Family edition: two adults, one toddler, one dog
Vía Verdes are old rail sections in Spain that have been converted into public paths, creating easy access to the countryside byway of hiking, horse back riding, and cycling. For a scenic local option in Andalucia, consider visiting the Vía Verde de la Sierra. Located between Puerto Serrano and Olvera, this 38 km (~24 miles) trail is made up of open road, old train tunnels, and four viaducts.
Leashed dogs are allowed.
When you’re not into cycling (or you’d just rather not leave the dog behind) walking the vía verde in small chunks is a doable alternative to completing the whole thing at once. Additionally, if any of your family members will be in wheel chairs or strollers, they can take part too.
Find a nicely detailed description of the Vía Verde de la Sierra here at the official site. Keep in mind this is for the entire 34 km going west to east.
Packing list for walking Vía Verde with a stroller and dog
Copy and paste this list into your phone or doc so you can check things off and come prepared (we didn’t have a list and forgot the cooling towel 😥 )
____ (min.) 1 liter of water per adult: ____ ____ ____ ____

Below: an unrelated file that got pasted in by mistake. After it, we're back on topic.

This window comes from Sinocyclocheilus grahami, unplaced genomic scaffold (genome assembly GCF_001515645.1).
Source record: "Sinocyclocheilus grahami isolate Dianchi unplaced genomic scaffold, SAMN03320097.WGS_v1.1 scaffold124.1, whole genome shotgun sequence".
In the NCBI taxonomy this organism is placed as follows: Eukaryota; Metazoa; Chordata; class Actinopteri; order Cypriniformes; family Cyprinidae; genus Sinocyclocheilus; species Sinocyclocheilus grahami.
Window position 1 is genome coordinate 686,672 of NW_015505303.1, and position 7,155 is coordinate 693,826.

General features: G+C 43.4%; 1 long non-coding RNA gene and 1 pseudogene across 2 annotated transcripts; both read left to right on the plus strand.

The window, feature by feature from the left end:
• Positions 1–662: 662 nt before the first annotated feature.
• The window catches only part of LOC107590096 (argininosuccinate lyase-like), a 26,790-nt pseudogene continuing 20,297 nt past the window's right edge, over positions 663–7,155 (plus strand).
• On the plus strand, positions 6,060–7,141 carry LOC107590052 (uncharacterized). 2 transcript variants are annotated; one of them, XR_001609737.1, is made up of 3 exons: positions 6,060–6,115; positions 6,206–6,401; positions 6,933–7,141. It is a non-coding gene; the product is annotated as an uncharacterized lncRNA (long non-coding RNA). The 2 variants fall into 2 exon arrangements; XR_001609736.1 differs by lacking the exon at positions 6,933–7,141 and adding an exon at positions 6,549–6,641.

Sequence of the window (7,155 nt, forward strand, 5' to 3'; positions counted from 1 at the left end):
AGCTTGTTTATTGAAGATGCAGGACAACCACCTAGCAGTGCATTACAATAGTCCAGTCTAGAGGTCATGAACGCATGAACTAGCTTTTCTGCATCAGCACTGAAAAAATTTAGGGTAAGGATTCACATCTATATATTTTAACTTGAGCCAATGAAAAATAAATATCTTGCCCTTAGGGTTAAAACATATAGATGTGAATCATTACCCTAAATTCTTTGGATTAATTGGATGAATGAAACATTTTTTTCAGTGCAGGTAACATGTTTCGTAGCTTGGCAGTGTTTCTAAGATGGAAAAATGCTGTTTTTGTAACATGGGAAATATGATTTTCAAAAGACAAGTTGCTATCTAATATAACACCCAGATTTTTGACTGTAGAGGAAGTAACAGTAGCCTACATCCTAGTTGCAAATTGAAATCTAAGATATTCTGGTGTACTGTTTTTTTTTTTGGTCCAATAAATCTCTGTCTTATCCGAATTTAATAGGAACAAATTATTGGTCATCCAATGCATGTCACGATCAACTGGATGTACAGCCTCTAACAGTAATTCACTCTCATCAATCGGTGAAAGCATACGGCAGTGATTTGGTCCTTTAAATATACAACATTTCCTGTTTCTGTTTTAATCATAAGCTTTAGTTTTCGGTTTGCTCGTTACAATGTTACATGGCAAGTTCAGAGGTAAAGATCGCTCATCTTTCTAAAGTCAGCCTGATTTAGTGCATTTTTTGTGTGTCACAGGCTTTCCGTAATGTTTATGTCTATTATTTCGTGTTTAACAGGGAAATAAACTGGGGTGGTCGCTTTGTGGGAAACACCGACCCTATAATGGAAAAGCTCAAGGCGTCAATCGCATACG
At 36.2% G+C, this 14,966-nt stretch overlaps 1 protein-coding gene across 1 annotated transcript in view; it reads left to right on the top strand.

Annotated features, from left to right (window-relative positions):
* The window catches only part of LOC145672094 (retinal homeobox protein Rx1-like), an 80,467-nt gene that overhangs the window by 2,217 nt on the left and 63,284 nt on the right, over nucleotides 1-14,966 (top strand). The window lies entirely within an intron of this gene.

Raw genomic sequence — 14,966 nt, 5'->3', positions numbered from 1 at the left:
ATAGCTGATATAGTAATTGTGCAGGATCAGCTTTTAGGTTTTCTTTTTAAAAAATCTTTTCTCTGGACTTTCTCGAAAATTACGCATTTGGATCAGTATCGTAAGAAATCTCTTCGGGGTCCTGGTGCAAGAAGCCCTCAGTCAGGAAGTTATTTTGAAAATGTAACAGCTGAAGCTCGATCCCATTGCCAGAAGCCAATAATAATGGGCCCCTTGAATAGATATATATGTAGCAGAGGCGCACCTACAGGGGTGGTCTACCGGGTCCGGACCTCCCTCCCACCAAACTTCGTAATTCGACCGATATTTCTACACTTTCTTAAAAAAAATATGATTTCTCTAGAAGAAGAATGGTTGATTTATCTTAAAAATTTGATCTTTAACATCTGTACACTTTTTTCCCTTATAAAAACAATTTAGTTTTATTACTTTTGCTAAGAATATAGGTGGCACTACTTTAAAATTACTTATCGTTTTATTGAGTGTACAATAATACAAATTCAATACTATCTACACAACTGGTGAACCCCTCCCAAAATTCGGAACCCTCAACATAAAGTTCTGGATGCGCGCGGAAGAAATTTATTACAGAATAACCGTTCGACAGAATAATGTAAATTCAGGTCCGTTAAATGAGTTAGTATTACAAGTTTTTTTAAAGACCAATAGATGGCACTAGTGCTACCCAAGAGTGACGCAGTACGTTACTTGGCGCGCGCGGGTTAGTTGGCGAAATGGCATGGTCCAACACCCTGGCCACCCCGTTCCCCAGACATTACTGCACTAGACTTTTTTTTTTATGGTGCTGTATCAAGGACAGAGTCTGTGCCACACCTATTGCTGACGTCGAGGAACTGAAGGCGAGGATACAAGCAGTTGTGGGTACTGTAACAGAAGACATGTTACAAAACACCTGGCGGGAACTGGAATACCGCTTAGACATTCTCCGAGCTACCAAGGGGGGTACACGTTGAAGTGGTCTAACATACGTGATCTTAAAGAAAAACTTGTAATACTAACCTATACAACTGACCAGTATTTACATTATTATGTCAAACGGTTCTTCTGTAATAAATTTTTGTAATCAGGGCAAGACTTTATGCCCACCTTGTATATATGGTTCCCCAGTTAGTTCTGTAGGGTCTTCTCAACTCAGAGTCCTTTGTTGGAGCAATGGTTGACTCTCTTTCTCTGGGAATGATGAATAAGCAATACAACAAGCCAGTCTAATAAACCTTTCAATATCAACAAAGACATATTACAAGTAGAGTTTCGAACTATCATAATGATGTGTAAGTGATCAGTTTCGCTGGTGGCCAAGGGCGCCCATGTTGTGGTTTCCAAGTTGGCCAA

____ water dish for dog
____ water bottle or milk for child
____ reflective gear for stroller
____ reflective gear for dog harness/collar/leash
____ reflective gear for adults
____ 1 flash light or head lamp per adult ____ ____ ____ ____
____ map or GPS
____ hat(s) ____ ____ ____ ____
____ battery powered fan
____ cooling towel
____ snacks for child_______________________________________
____ diaper clutch or diaperbag
Length: 10 k round trip (~6 miles)
Time: 3 hours recommended (2 hours for us)
Number of tunnels: 6
Number of viaducts: 0
Amount of shade from tunnels: 2.3 km round trip (~ 1.4 miles)
On our first walk at the beginning of September 2018, our AirBnB host advised that the Olvera access at the far east end was still closed due to winter flooding, so instead we drove to the Estación de Navalagrulla and walked to Colada de Morón and back, total 10 km.